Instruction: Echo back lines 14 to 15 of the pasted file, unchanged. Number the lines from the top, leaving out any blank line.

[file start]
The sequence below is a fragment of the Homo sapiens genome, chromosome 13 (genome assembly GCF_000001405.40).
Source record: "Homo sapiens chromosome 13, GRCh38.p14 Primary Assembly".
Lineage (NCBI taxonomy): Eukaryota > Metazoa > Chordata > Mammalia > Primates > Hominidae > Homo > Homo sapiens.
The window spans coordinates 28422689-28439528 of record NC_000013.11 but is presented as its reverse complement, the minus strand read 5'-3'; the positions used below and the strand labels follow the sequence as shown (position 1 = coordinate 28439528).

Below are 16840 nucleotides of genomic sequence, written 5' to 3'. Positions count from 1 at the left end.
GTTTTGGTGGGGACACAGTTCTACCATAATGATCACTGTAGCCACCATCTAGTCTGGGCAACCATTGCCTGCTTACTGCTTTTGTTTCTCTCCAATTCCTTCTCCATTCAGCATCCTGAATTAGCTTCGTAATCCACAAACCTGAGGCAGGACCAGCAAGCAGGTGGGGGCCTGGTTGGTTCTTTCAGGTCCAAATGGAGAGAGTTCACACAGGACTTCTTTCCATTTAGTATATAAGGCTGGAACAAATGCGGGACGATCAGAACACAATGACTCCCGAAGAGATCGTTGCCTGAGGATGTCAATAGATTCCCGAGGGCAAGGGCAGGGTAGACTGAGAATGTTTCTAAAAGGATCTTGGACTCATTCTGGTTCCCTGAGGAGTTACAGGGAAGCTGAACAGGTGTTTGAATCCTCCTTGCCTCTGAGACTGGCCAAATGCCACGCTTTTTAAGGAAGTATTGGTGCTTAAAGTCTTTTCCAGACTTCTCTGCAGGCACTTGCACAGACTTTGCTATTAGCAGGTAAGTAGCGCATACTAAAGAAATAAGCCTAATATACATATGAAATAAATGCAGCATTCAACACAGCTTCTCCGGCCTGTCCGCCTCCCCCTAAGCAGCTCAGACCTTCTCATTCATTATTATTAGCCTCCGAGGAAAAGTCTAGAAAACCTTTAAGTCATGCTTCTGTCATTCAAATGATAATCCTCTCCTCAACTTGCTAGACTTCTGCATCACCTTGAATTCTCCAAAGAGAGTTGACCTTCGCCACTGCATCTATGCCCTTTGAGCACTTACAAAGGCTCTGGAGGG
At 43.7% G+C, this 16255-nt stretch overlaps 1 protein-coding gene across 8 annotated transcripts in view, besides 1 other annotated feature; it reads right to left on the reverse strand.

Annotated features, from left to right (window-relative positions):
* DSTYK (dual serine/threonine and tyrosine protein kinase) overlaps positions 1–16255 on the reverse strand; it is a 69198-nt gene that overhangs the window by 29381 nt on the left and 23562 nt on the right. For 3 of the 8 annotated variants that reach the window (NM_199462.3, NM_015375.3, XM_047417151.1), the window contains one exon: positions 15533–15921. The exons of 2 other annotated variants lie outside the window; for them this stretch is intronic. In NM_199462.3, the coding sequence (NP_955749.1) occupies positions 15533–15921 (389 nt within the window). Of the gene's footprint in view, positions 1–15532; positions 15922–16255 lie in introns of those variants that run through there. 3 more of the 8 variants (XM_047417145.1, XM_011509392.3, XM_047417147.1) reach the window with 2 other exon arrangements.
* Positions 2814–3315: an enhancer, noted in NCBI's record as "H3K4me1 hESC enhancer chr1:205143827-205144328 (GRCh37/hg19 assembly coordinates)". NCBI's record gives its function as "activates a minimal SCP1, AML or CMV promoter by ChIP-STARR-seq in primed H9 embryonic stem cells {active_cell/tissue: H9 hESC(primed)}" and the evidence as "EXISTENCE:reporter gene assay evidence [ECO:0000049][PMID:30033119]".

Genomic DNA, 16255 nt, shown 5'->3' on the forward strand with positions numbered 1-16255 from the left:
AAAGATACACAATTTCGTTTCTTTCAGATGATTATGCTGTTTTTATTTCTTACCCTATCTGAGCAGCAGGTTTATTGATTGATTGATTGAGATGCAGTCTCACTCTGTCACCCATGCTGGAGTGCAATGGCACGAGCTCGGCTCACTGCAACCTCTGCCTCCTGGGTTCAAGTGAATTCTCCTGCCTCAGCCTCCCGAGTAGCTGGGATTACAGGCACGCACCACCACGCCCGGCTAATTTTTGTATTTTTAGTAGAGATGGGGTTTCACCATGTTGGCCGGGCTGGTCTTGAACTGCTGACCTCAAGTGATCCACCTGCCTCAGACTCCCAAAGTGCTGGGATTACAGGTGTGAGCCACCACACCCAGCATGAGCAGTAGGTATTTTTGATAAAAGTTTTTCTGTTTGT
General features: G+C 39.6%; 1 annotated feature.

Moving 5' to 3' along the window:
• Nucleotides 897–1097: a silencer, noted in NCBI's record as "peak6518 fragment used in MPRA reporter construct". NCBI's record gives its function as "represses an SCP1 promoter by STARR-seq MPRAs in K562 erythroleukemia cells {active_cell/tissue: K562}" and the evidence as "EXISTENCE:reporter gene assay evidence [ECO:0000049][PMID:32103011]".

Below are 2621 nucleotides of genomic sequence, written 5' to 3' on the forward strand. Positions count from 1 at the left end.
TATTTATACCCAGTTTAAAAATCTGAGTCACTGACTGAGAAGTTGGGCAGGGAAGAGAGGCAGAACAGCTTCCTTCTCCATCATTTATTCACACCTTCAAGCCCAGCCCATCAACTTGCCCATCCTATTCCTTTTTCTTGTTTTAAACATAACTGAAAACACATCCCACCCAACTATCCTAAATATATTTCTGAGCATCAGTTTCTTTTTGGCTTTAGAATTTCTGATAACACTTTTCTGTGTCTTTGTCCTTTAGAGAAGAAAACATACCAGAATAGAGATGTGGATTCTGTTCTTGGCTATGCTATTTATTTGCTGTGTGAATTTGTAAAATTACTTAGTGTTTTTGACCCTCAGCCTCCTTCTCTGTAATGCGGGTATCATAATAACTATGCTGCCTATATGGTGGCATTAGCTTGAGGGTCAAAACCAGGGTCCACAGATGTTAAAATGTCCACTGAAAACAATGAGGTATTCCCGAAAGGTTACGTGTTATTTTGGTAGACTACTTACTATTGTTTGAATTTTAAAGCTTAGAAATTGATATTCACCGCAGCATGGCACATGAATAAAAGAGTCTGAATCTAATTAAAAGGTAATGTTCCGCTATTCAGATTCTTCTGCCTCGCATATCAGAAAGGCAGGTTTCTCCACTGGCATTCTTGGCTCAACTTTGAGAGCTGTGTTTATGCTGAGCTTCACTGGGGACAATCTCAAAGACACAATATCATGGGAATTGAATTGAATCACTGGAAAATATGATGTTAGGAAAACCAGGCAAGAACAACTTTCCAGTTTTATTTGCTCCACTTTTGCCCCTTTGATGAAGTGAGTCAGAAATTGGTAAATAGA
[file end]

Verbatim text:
Moving 5' to 3' along the window:
• Nucleotides 897–1097: a silencer, noted in NCBI's record as "peak6518 fragment used in MPRA reporter construct". NCBI's record gives its function as "represses an SCP1 promoter by STARR-seq MPRAs in K562 erythroleukemia cells {active_cell/tissue: K562}" and the evidence as "EXISTENCE:reporter gene assay evidence [ECO:0000049][PMID:32103011]".